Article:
On my third day in the archives, I finished up my first cart and moved on to my second--a huge improvement over my last visit to the archives, when I only completed 2 carts over the whole week. Using a camera really does make a massive difference. Last time, I just took notes and even though I'm a fast typist, it's still much quicker to just snap a picture. It's also more accurate--there are no typos, no confusion over page numbers or dates.
The second cart was correspondence from the first accession in the Fulbright papers, so I moved back in time from the post-senatorial (post-1975) era to the start of the exchange program (1946). There seemed to be more "scholarship enquiries" in the earlier set and more "thank you" letters in the later set. It makes sense--in the early days, people didn't know where to get information about this new program they'd heard somebody mention. By the time Senator Fulbright was out of office in 1975, there were thousands of potential letter writers amongst the program's alumni.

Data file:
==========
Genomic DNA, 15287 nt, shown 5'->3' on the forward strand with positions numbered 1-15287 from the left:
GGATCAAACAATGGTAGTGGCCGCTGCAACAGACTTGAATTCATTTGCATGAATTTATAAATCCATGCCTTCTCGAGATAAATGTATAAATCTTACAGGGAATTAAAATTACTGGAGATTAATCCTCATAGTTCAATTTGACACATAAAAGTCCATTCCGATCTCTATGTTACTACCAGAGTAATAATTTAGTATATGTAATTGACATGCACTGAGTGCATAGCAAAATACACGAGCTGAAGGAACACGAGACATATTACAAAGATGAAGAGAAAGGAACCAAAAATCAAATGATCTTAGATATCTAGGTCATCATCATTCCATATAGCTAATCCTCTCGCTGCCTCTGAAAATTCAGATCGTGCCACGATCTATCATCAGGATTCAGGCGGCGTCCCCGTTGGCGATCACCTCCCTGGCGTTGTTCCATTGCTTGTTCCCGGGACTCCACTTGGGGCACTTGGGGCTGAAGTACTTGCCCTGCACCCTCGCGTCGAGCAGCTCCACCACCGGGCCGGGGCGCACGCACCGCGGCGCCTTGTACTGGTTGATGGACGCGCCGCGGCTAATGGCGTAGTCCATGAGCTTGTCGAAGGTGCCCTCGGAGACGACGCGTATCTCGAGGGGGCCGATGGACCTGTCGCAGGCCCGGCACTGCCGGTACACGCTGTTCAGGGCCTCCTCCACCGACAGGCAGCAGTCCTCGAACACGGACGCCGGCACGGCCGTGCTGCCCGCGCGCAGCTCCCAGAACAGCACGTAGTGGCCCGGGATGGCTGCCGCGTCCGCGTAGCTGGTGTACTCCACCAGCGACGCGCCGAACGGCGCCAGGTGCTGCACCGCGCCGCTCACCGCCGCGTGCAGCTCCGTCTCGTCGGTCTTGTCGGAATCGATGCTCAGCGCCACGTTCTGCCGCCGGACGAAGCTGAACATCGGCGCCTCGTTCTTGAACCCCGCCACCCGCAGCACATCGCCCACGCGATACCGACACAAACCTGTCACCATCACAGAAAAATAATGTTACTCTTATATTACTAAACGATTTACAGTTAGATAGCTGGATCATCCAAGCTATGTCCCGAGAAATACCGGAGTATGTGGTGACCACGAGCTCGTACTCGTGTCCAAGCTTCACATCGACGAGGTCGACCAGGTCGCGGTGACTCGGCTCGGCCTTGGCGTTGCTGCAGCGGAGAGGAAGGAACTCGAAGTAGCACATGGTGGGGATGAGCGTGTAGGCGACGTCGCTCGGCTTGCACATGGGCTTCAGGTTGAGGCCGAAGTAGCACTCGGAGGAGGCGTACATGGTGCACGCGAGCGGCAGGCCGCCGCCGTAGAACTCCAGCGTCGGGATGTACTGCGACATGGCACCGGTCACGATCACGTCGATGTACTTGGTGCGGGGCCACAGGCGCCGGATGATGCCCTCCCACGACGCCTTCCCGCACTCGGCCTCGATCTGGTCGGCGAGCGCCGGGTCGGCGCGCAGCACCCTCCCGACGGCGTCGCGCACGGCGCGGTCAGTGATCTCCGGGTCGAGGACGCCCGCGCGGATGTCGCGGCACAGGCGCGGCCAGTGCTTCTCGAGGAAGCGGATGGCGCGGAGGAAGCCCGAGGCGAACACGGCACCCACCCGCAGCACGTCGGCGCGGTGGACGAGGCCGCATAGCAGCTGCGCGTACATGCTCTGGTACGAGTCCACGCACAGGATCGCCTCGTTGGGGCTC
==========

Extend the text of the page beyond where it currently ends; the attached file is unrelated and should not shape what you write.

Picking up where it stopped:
My favorite find of the day was a series of letters between a concerned mother of a grantee, Senator Fulbright's office and the State Department. The woman wrote to Senator Fulbright on behalf of her son, who had just arrived in Germany and was struggling to find accommodation. The Senator's office wrote to the State Department, to make enquiries about getting him assistance from the embassy. The Senator replied to the woman, in the meantime, to let her know that they had taken the matter up. The next letter was an update from the woman--her son has found accommodation in Germany and is settling in just fine, so please don't proceed with your enquiries. The Senator's office sends her an acknowledgment and writes to the State Department to cancel its last request. Now, this is all very mundane, but the reason it was my favorite letter? This whole thing took place within a week. Even today, it takes my letters about a week to make it through the post between the UK and US. You can imagine what happened--this guy wrote to his mom when he arrived and said he was struggling to find accommodation, the letter took a week to get to Mom, he found accommodation, then wrote to tell his mom the address. In the meantime, she's taking it up with the program's founder! He might have only been staying in a hotel for a few days before finding permanent accommodation--it certainly wasn't a matter to bring up with the embassy!